- Rachel Willis-Sorensen
Strauss: Four Last Songs
Four last Lieder. Capriccio (final scene). Rachel Willis-Sorensen (soprano), Sebastian Pilgrim (baritone), Gewandhausorchester Leipzig, Andris Nelsons (conductor).
The American soprano Rachel Willis-Sorensen seduced with a first solo album which brought together a vast repertoire, from Mozart to Lehar, via Dvorak. This second publication tightens the focus on Richard Strauss alone, whose Last Four Lieder as well as the final scene of his last opera, Capriccio. The singer, who has already approached the Maréchale in several productions, is already part of the next generation of great Straussiennes. The proof is in the impregnable Frühlingwhich opens with panache this reflection on the passage of time, a masterpiece of melancholy whose september offers the penetrating quintessence of a soul in halftone. The vocal means are admirable. As in Beim Schlafengehen imbued with restrained yet fervent emotion, or the magnificent Im Abendrot, a poignant reminiscence of the past that the singer serves up with an almost unbearably sweet nostalgia. At the head of the Gewandhausorchester Leipzig, Andris Nelsons sculpts colours, phrasing and tempos with a perfect science of Straussian theatre. The final scene of Capriccio gives a very exciting glimpse of the splendid Madeleine that will one day soon be Rachel Willis-Sorensen, between amorous daydreams and poetic ideal. Marie Aude Roux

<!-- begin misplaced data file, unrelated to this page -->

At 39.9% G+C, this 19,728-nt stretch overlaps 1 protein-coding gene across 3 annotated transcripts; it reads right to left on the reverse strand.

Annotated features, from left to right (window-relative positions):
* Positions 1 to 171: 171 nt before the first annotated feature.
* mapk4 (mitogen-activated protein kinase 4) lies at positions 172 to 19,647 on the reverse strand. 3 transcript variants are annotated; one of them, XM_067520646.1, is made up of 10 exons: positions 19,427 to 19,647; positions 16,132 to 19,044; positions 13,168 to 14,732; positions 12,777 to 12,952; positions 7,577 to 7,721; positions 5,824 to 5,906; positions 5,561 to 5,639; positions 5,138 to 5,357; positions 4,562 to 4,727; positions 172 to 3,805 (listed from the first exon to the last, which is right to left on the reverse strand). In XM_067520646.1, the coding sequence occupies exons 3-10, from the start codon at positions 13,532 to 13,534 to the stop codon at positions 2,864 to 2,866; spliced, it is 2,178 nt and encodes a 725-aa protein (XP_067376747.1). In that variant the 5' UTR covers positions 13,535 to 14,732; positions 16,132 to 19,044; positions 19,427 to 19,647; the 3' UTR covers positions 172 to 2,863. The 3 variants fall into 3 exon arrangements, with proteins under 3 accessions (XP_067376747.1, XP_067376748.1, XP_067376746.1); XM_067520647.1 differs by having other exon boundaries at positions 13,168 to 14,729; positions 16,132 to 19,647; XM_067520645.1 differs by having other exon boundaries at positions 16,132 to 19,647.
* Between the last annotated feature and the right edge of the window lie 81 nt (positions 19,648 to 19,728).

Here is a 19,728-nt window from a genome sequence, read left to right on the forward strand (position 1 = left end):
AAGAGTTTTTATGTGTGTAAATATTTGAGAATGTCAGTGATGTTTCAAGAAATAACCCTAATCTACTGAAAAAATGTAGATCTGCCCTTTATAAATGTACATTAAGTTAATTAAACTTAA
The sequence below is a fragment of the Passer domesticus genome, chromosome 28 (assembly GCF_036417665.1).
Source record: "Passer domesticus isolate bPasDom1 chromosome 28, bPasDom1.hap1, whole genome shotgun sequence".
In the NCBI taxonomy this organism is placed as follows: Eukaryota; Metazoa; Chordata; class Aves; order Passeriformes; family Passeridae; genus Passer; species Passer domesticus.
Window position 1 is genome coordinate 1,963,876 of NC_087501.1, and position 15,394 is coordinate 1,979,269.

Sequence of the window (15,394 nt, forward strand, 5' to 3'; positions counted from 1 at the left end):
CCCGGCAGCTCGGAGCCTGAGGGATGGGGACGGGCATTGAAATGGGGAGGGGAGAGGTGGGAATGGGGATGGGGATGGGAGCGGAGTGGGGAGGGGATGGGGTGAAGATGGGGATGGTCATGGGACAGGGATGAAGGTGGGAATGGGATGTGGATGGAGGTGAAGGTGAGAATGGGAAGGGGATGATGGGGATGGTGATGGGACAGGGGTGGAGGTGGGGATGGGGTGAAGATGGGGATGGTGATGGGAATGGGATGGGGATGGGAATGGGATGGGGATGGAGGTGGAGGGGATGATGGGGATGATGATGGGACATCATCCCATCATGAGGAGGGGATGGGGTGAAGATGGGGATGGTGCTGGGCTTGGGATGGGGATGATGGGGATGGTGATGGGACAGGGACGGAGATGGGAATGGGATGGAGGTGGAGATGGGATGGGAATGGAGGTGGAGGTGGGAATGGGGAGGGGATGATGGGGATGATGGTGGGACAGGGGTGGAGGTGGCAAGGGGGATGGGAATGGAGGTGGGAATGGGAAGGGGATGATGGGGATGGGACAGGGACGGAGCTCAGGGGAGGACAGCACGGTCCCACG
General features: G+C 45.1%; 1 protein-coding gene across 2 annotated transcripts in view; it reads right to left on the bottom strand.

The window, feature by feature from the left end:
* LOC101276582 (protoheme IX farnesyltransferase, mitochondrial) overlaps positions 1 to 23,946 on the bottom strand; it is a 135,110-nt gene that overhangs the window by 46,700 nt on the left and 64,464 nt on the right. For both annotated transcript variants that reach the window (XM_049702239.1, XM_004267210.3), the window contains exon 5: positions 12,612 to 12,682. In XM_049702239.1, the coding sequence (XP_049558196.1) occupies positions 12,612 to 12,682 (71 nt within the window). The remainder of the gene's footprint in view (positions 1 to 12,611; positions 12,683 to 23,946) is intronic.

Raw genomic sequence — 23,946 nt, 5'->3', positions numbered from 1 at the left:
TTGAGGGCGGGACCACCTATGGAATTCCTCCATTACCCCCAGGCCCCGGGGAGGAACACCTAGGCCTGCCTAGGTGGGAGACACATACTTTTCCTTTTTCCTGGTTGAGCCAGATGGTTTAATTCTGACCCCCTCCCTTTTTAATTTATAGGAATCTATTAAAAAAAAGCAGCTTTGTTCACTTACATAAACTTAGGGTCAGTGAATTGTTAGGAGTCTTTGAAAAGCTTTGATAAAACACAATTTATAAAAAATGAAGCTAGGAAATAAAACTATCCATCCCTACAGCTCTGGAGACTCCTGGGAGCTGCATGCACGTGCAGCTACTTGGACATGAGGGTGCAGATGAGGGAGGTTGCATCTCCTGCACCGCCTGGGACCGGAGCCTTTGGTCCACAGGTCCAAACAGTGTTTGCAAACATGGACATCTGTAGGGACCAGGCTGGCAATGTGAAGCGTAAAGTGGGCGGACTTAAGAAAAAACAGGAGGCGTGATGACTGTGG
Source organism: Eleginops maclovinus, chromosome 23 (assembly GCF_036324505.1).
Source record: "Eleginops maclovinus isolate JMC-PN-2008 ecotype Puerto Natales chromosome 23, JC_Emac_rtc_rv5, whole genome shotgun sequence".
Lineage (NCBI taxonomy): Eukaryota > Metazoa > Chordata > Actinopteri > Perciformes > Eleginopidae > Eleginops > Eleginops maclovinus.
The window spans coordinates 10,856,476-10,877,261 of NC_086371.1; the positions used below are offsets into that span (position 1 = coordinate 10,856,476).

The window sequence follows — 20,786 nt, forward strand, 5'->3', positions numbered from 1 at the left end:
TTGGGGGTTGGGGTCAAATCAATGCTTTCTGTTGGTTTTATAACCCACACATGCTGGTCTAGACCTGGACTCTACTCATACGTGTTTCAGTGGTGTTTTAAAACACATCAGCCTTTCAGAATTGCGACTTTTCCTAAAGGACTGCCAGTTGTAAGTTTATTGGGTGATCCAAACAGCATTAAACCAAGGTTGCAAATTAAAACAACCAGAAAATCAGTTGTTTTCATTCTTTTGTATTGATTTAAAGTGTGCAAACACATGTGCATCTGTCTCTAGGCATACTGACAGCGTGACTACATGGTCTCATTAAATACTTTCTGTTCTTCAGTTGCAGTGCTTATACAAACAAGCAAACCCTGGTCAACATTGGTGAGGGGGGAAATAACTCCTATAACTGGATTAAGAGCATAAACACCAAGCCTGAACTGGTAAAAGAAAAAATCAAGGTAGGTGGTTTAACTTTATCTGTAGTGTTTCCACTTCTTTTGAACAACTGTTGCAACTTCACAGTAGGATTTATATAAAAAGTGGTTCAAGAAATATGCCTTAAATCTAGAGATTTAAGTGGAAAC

1 Sony Classical CD.
- Jörg Widmann and Hagen Quartet
Mozart & Widman. Clarinet Quintets
Wolfgang Amadeus Mozart: Quintet with clarinet, K.581. Jörg Widmann: Quintet with clarinet. Jörg Widmann (clarinet), Hagen Quartet.
Few composers today also perform as performers. This is the case of the German Jörg Widmann (born in 1973), whose performances as a clarinetist are very reminiscent of those of the Swiss Heinz Holliger (born in 1939) on the oboe, a reference for his instrument in both classical and contemporary music. The program of this disc constitutes a new proof of it. Associated with the Hagen Quartet, the cream of the string quartet in the Viennese repertoire, Jörg Widmann hosts the Quintet of Mozart as a master of dancing (flexibility, elegance) then of thinking (mystery, depth). And Mozart pays it back, just before the end of the last movement with a strange change of perspective, a kind of window opening onto an unexplored beyond. Except perhaps by Widmann, because the somewhat nebulous beginning of his Quintet written in 2017 comes from a similar suspenseful atmosphere. Dreamlike and prismatic, this astonishing score of about forty minutes plays with memory in a troubled way and reveals an unfathomable melancholy. Pierre Gervasoni
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